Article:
MOOSE JAW, Sask. — Pristine water from the Rocky Mountains is loaded with nutrients by the time it reaches Saskatchewan’s Lake Dief-enbaker, says a water expert.
Howard Wheater, director of the Global Institute for Water Security at the University of Saskatchewan, said researchers are keeping an eye on water coming from the mountains through Alberta’s river systems and into the lake.
Nitrogen and phosphorous are entering the lake, but phosphorous is by far the most concerning to scientists. It can lead to significant algal blooms that cause water quality issues and problems for water treatment systems.
Wheater said the phosphorous is settling into the lake sediment and remaining unavailable.
“Over the last couple of years, what we’ve seen is about 86 percent of phosphorous that’s coming into the lake is staying in the lake,” he said in an interview during the Saskatchewan Irrigation Projects Association conference.
“It’s a sink.”
Wheater said sunlight is critical to making phosphorous bioavailable. The big loads of nutrients that are coming down the rivers have been accompanied by a lot of turbulence and sediments, which have restricted the light and kept algal activity minimized.
That said, the Qu’Appelle arm of the lake, which feeds Buffalo Pound Lake, does experience algal blooms. Last summer, Regina and Moose Jaw were under water restrictions because the treatment plant couldn’t handle the algae.
“The concerns for the future really are if we would get increasing temperature with a warmer climate, and perhaps reducing flows and having clearer water, then that might well lead to mobilization and algal blooms,” he said.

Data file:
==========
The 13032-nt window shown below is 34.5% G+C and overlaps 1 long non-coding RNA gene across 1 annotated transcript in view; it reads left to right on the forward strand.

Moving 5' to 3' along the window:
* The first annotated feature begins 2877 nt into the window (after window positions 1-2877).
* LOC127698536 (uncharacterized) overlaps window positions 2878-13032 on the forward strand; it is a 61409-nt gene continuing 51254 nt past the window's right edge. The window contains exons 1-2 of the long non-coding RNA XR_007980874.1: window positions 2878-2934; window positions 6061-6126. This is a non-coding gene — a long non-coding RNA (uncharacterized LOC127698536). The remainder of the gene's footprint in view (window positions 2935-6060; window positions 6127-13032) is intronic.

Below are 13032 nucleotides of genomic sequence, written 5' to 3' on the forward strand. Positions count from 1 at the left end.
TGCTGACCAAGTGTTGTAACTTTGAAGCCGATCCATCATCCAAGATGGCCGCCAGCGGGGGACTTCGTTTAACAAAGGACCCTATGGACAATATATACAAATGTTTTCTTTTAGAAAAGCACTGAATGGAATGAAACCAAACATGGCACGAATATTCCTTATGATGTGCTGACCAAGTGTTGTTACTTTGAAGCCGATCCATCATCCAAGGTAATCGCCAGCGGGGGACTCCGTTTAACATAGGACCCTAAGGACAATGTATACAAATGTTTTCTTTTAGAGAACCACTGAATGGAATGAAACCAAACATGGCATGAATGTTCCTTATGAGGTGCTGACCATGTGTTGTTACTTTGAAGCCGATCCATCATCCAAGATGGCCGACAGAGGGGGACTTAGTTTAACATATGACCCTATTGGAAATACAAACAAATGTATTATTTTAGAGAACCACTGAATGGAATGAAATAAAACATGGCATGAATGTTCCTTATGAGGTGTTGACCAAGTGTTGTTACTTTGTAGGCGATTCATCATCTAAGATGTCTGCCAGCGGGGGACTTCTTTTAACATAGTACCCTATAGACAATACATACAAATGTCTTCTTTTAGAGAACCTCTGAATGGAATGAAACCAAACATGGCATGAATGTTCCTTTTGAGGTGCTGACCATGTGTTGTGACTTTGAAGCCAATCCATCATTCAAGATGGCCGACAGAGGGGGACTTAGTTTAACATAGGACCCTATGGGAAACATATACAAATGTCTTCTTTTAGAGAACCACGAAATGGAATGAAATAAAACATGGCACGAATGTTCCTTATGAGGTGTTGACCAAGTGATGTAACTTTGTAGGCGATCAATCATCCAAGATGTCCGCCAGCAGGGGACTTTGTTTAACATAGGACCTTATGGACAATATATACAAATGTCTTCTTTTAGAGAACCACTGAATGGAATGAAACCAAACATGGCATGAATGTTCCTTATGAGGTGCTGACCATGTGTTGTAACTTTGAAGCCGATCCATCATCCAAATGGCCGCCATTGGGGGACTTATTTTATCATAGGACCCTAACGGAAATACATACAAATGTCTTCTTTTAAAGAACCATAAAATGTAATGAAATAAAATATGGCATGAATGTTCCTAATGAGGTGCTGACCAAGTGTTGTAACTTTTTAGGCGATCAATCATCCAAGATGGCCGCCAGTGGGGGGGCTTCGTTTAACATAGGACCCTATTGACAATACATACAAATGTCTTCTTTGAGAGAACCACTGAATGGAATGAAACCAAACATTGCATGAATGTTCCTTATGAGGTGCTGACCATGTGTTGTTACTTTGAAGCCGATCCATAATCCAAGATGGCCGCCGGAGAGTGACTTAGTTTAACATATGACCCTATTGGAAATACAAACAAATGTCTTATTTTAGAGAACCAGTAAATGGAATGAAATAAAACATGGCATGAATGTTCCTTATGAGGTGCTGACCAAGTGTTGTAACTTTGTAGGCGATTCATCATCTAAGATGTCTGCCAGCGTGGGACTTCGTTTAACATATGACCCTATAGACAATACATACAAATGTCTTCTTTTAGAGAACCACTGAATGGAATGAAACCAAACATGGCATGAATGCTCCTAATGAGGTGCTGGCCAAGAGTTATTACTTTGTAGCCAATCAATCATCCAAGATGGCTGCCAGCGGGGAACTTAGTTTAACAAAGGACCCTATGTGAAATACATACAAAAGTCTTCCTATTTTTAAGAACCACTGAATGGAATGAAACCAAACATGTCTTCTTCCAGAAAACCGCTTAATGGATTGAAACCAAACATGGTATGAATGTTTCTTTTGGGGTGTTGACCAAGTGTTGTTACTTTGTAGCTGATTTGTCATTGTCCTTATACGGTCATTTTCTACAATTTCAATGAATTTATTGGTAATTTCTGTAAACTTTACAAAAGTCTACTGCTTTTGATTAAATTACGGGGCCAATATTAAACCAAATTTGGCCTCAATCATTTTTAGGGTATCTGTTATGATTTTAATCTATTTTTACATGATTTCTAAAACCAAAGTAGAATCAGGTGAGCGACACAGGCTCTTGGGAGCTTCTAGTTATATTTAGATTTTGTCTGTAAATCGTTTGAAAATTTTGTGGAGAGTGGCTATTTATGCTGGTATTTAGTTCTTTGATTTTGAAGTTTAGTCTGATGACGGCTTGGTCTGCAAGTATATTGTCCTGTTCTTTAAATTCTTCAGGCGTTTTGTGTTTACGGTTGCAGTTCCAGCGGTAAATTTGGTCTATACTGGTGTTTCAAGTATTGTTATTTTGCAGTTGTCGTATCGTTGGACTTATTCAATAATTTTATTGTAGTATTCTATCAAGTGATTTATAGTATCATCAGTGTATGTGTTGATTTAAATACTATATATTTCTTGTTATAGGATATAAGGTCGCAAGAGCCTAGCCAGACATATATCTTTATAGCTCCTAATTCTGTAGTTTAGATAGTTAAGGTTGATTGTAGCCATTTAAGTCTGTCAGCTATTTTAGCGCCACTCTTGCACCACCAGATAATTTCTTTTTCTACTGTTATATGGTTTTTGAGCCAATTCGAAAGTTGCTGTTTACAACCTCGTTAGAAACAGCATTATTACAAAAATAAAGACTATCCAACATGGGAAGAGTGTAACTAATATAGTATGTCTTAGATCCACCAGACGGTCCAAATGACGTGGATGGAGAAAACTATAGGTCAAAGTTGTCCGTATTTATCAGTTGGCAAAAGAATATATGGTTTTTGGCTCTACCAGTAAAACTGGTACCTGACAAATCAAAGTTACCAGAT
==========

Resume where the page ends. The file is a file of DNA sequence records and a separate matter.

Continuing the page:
“So we should be aiming to do our best to reduce the input of nutrients to the system.”
Wheater said research clearly shows the nutrient loading is occurring in Alberta. He said cities have invested heavily in advanced water treatment systems, so even though populations are increasing, the nutrient load should be de-creasing.
This is more difficult in smaller communities that can’t invest in new technologies.
Agriculture is contributing to the problem, and Wheater said watershed associations are doing good work with producers to educate them and help find resources.
Creating buffer strips, retaining wetlands and other beneficial management practices help.
“Some of them, of course, are in the farmers’ financial interest and some are not,” Wheater said.
“We really have to work to be more smart in the way in which we manage the environment and be more efficient about the way in which we use nutrients in agriculture, and then it’s a win-win for everybody.”
He said nutrient loading of water bodies is a global problem that crosses many boundaries and involves many players.
The water institute’s South Sask-atchewan River Basin Project is one of 10 Global Energy and Water Exchanges initiatives and the only one in North America. It is looking at water management, quality, quantity, social issues, policy and economy.
Wheater said the 336,000 sq. kilometre basin is a huge observatory that is part of a world climate research program. It includes observation sites in the Rockies, on Peyto Glacier, through the boreal forest and across the Prairies.
For example, a site at Kenaston, Sask., was originally established to look at soil moisture from space but is now used to study the interaction between the land and the atmosphere, he said. Tobacco Creek in Manitoba is a site for agricultural nutrient loading research.
A recent issue of the Journal of Great Lakes Research focuses on the project.